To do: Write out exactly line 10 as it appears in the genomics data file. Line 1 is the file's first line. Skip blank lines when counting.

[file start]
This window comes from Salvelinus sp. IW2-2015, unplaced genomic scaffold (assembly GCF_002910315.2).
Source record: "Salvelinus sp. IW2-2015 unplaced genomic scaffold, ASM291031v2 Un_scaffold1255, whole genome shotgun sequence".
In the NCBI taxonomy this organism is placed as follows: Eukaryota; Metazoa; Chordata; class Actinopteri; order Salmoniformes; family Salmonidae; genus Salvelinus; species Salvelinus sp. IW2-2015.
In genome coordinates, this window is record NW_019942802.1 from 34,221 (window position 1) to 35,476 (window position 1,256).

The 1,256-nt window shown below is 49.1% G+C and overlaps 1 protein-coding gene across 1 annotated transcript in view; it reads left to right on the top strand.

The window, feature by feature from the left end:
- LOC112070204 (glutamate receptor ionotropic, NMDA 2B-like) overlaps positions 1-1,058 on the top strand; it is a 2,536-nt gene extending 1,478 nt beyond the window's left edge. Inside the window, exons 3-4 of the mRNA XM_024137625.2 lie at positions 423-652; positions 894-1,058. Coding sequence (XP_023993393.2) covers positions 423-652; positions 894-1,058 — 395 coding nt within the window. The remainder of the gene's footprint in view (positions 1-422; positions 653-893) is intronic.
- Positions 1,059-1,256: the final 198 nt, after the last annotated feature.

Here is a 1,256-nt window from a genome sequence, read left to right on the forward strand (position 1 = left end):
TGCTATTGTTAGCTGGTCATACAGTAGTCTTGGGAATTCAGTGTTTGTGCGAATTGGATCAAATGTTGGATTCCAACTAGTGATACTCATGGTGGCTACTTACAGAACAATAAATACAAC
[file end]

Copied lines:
TGCTATTGTTAGCTGGTCATACAGTAGTCTTGGGAATTCAGTGTTTGTGCGAATTGGATCAAATGTTGGATTCCAACTAGTGATACTCATGGTGGCTACTTACAGAACAATAAATACAAC